|Home | About | Journals | Submit | Contact Us | Français|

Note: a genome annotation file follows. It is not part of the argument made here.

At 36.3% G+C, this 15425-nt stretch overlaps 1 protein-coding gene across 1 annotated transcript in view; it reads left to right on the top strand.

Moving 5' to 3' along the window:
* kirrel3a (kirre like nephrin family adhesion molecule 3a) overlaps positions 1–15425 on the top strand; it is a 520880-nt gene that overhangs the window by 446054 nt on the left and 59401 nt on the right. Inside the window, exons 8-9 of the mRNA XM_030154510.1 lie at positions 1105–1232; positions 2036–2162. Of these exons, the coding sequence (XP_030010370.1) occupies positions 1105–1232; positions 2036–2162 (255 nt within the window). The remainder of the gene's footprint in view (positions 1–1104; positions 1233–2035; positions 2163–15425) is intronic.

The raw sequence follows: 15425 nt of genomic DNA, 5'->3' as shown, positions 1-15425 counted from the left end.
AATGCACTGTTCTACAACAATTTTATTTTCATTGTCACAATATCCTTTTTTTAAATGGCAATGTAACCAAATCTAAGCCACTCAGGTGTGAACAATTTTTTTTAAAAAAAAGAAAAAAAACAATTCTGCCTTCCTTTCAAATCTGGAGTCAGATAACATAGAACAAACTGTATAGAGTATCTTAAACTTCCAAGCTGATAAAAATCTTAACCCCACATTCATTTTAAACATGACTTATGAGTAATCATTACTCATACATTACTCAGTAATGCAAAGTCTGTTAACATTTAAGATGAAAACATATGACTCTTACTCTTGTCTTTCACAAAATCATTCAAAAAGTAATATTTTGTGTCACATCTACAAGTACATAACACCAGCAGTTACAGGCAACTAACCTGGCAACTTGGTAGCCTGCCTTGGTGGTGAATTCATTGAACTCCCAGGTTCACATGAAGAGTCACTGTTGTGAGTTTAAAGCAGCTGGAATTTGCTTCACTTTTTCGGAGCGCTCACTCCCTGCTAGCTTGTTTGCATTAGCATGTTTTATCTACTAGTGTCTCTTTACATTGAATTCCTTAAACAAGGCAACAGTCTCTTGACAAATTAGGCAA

Pseudomonas aeruginosa (PA) is a ubiquitous environmental Gram-negative bacterium found in soil and water. This opportunistic pathogen can cause infections in individuals with impaired phagocytic function, such as those with burns, exposure to chemotherapy, or cystic fibrosis (CF). PA infects the lungs of most individuals with CF, and is associated with severe progressive pulmonary disease that is the major cause of premature death in this disorder. The specific adaptations of PA to the CF airway responsible for bacterial persistence and antibiotic tolerance are not completely understood but may include increased alginate production (i.e., mucoid phenotype), biofilm formation, and specific lipid A modifications. During adaptation to the CF airway, PA synthesizes a variety of lipid A structures that alter host innate immune responses and promote bacterial persistence and chronic infection. The synthesis of specific lipid A structures is attributable to bacterial enzymes that: (1) remove the 3OH-C10:0 acyl chain from the 3-position (PagL); (2) add a C16:0 acyl chain to the 3OH-C10:0 chain at the 3′-position (PagP); (3) add C12:0 and 2OH-C12:0 acyl chains to the 3OH-C12:0 chains at the 2′- and 2-positions (HtrB and LpxO); and (4) add aminoarabinose to phosphate groups at the 1- and 4′-positions (PmrH, PmrF, PmrI, PmrJ, PmrK, and PmrE). These lipid A modifications represent an essential aspect of PA adaptation to the CF airway.